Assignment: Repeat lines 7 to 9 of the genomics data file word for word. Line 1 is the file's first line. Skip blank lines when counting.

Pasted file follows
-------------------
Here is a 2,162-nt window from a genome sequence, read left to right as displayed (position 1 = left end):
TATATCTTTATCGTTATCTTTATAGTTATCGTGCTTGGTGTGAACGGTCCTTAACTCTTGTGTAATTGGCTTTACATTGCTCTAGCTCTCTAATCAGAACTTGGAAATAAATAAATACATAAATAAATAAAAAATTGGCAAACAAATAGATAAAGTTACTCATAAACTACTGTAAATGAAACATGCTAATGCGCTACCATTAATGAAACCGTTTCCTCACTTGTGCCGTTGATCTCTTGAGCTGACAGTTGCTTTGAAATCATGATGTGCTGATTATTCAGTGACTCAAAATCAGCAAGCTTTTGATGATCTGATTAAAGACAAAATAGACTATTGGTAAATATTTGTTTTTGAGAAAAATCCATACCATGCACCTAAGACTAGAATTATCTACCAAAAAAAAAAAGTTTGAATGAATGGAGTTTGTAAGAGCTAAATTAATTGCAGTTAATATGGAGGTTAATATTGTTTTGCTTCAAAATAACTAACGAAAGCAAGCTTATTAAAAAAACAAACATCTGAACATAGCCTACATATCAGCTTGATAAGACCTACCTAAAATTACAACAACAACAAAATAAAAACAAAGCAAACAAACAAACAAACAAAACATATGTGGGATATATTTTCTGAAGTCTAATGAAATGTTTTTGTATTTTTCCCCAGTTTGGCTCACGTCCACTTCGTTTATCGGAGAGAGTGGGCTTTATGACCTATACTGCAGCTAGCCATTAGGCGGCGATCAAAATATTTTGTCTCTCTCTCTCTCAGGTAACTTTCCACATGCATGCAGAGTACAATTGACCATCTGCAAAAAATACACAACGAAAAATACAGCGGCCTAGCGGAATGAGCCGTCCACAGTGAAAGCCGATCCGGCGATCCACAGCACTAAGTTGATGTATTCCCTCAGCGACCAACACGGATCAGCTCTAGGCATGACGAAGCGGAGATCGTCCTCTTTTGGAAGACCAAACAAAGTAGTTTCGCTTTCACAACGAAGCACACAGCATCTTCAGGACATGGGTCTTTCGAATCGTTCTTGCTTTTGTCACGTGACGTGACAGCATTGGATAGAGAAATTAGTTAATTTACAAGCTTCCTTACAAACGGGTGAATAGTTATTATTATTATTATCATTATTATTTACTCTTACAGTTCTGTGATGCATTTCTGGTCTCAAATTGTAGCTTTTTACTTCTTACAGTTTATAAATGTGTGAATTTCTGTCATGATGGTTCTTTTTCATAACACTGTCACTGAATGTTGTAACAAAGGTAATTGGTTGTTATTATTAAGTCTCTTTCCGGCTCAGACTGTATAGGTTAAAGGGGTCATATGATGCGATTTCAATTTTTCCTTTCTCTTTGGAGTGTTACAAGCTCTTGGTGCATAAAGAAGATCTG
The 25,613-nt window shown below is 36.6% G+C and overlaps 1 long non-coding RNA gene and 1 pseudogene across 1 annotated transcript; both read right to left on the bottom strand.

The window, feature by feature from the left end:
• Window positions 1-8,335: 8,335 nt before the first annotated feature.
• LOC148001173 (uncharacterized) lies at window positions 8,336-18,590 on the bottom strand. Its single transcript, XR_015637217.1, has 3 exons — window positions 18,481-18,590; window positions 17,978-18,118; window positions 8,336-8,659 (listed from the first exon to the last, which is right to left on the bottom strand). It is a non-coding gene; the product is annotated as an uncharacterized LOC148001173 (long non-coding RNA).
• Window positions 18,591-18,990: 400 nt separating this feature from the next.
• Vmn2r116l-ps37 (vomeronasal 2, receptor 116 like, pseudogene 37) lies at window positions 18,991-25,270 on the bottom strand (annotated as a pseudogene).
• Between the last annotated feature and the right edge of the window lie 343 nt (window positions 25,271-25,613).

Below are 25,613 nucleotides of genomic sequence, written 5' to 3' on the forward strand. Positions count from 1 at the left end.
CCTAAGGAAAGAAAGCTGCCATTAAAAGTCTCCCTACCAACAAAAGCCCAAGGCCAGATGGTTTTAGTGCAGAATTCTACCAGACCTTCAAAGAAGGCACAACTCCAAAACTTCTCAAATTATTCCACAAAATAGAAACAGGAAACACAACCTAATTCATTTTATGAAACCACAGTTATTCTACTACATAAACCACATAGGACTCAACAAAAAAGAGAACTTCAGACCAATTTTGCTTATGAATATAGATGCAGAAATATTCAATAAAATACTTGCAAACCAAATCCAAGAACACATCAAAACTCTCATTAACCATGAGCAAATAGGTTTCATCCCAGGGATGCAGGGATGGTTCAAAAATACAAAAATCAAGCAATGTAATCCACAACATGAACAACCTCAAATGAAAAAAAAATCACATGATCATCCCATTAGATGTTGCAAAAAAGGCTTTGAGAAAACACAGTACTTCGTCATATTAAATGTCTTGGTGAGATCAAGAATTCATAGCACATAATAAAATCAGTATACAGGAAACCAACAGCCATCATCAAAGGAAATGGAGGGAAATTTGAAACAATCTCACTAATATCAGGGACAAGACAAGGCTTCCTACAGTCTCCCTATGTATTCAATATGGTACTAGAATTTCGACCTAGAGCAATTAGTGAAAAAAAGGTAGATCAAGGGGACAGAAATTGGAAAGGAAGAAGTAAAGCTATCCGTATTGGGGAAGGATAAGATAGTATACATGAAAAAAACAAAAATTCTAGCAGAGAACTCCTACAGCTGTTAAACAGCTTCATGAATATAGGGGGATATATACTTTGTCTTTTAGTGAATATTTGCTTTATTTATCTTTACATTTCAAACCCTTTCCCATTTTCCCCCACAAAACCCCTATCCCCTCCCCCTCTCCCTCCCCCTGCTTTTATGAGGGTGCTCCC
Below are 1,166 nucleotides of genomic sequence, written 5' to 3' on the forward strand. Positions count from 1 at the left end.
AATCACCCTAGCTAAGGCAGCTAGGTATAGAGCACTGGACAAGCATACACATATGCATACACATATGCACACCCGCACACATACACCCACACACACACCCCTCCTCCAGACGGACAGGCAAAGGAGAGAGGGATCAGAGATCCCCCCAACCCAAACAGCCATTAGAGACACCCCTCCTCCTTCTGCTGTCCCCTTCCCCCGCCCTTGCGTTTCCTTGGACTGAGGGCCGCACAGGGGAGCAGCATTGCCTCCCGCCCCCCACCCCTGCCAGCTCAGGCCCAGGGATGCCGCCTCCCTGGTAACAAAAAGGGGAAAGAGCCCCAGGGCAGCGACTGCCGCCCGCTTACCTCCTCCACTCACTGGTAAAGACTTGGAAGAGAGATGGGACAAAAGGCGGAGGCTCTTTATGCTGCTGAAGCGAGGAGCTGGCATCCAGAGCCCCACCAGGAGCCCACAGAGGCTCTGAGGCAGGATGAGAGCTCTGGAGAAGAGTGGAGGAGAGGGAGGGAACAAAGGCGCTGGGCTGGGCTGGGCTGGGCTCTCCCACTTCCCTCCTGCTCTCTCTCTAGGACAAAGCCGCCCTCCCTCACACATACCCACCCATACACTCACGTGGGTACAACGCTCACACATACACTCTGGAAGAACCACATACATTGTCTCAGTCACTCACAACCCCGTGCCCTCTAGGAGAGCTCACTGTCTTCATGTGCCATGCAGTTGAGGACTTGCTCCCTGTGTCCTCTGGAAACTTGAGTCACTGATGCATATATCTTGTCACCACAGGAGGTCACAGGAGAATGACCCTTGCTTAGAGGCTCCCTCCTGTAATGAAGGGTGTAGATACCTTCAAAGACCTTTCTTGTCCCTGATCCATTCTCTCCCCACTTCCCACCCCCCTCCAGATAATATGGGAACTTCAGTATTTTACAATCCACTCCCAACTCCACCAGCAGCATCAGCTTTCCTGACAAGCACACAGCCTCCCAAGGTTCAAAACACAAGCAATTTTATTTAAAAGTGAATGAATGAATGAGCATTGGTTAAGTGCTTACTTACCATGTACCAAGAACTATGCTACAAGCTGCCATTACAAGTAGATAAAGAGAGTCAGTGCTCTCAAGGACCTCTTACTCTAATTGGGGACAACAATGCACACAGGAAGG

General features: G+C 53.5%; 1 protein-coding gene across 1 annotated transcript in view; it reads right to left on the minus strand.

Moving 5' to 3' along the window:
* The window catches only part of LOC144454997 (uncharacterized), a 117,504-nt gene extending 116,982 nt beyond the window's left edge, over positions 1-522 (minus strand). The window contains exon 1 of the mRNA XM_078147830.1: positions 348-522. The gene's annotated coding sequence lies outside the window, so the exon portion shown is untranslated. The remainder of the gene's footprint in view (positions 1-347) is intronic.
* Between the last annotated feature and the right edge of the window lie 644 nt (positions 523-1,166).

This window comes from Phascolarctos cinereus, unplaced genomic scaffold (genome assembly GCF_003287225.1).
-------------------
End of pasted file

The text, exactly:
• Window positions 18,591-18,990: 400 nt separating this feature from the next.
• Vmn2r116l-ps37 (vomeronasal 2, receptor 116 like, pseudogene 37) lies at window positions 18,991-25,270 on the bottom strand (annotated as a pseudogene).
• Between the last annotated feature and the right edge of the window lie 343 nt (window positions 25,271-25,613).